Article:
As Shakespeare demonstrated, even groundlings can be moved by the plight of kings. So why does it often rankle when Hollywood stages a pity party for the privileged?
Nothing in the dour staging of "People Like Us" suggests the title is meant to be ironic, even though the hero (played by Chris "Captain Kirk" Pine -- how's that for an Everyman?) is an East Coast overstock salesman with a smart, beautiful woman (Olivia Wilde) in his bed, Federal Trade Commission consumer cops on his back and an estranged music-mogul father -- the man, we're told, who "got Columbia to sign" Elvis Costello and, less notably, "discovered" Kajagoogoo -- back home in Los Angeles.
A drama of family reunion and reconciliation from writer-director Alexander Kurtzman, the sudsy yet earnest "People Like Us" is too contrived to be convincing, despite a wonderful performance by Elizabeth Banks as Frankie, a single working mother whose bartender job requires her to dress in "upscale skank" (miniskirt, hoop earrings and cleavage-baring top) while spending less time then she'd like with her troubled 11-year-old son, Josh (Michael Hall D'Addario, an eccentric presence in the Mason Reese tradition), whose incongruously husky voice is a match for his jaded, smart-aleck wit.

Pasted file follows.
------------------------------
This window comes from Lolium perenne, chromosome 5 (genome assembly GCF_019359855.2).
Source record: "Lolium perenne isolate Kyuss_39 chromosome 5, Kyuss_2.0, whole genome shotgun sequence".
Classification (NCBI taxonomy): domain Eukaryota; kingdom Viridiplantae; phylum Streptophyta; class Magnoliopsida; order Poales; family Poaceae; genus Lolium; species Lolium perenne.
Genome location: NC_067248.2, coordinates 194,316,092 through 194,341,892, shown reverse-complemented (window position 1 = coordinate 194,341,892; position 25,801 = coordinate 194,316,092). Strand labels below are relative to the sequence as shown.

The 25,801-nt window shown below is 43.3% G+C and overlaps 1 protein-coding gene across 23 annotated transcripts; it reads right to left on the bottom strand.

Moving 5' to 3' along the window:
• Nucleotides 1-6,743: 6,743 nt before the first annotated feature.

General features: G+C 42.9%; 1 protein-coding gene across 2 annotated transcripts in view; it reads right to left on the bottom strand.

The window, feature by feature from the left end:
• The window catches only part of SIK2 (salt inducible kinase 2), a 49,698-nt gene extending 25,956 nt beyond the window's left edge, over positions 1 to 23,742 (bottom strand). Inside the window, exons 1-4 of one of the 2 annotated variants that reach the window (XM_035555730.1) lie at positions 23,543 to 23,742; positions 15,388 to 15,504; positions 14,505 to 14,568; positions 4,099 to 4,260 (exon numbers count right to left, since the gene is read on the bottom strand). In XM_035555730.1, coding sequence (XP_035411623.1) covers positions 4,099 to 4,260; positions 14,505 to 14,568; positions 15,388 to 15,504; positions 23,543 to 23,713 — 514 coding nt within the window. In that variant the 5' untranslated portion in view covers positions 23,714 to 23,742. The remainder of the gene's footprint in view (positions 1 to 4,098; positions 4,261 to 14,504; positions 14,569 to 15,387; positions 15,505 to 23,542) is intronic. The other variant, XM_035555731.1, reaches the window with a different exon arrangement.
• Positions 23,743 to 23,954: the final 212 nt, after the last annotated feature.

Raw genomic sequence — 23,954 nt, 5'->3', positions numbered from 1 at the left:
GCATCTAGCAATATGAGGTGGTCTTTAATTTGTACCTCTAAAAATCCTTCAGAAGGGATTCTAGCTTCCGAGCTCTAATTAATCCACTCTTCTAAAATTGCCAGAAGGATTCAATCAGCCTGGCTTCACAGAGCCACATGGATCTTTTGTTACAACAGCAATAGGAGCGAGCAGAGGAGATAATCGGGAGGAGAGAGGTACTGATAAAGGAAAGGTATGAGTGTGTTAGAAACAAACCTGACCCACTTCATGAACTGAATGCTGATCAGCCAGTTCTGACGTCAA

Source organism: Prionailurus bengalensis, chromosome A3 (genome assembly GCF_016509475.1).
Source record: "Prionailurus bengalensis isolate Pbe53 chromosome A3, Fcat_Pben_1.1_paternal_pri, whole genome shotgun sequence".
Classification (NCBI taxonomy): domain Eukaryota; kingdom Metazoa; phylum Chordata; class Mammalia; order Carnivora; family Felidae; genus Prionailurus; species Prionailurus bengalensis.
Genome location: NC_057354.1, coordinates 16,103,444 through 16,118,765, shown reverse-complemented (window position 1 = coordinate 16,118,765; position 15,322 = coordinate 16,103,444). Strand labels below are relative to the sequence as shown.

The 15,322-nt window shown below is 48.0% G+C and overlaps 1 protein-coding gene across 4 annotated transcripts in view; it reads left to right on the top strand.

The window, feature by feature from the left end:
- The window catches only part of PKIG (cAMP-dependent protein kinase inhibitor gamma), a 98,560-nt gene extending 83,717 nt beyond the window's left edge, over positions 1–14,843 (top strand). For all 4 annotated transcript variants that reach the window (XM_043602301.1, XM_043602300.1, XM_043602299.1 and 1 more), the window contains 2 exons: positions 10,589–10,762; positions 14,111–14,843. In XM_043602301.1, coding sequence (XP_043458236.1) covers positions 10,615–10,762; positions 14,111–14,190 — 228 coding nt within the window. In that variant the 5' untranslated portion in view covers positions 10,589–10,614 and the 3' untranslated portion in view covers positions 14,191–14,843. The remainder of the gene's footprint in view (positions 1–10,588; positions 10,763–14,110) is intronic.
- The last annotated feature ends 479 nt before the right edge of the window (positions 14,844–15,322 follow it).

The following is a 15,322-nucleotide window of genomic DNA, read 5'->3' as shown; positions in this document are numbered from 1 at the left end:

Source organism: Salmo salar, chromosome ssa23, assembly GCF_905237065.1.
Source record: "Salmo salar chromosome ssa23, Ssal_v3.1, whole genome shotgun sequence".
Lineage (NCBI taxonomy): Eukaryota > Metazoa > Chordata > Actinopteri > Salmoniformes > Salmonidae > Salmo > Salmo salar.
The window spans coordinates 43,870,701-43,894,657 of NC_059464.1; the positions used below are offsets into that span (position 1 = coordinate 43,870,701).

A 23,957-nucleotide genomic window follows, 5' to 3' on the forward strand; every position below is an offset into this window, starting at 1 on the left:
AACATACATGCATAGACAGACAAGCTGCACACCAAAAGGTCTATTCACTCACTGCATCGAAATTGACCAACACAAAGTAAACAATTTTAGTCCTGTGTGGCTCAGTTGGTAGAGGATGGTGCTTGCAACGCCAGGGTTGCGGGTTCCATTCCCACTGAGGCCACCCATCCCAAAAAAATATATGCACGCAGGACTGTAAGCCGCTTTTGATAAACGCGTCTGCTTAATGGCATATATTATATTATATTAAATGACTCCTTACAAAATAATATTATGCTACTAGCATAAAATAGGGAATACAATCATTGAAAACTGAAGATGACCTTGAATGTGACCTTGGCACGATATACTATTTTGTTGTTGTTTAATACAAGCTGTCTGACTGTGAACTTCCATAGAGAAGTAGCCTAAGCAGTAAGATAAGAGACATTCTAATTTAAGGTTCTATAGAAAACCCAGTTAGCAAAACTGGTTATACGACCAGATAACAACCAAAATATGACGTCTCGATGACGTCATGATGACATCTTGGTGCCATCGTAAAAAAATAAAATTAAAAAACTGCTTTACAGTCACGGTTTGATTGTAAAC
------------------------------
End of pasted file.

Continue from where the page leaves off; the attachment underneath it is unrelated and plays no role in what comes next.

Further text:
Frankie and Sam, the salesman, meet after Sam is shamed into returning to Los Angeles for the funeral of his father. He's greeted by his lonely, neglected artist mother (Michelle Pfeiffer) with a hard slap to the face, followed by the words: "I'm glad you're home." Unfortunately, Kurtzman apparently doesn't see the camp humor in this type of melodrama, instead using dim lighting and choppy editing to impose a pretense of "realism" on the material.
Sam is shocked to learn he has a secret sister: Frankie. (Her backstory is delivered in a convenient autobiographical monologue, when Sam trails her to a recovery meeting.) Moviegoers might expect "People Like Us" to be a romantic comedy, but in fact it's something more unusual: a love story about siblings. Even so, the plotting is familiar, as Sam -- keeping his identity a secret -- works his way into Frankie's life, even insisting that Josh abandon contemporary metal for The Clash, Gang of Four and Television. (This seems like the thousandth movie I've seen this year in which someone's taste in supposedly "superior" music is supposed to be proof of overall worthiness.)
The wrap-up is sweet, but nothing in his directorial debut suggests that Kurtzman is better suited for "human" drama than genre spectacle: He made his fortune as a writer and producer on such projects as "Alias," "Xena: Warrior Princess," the "Star Trek" reboot and "Cowboys & Aliens."
Rated PG-13 for language, drug use and brief sexuality.
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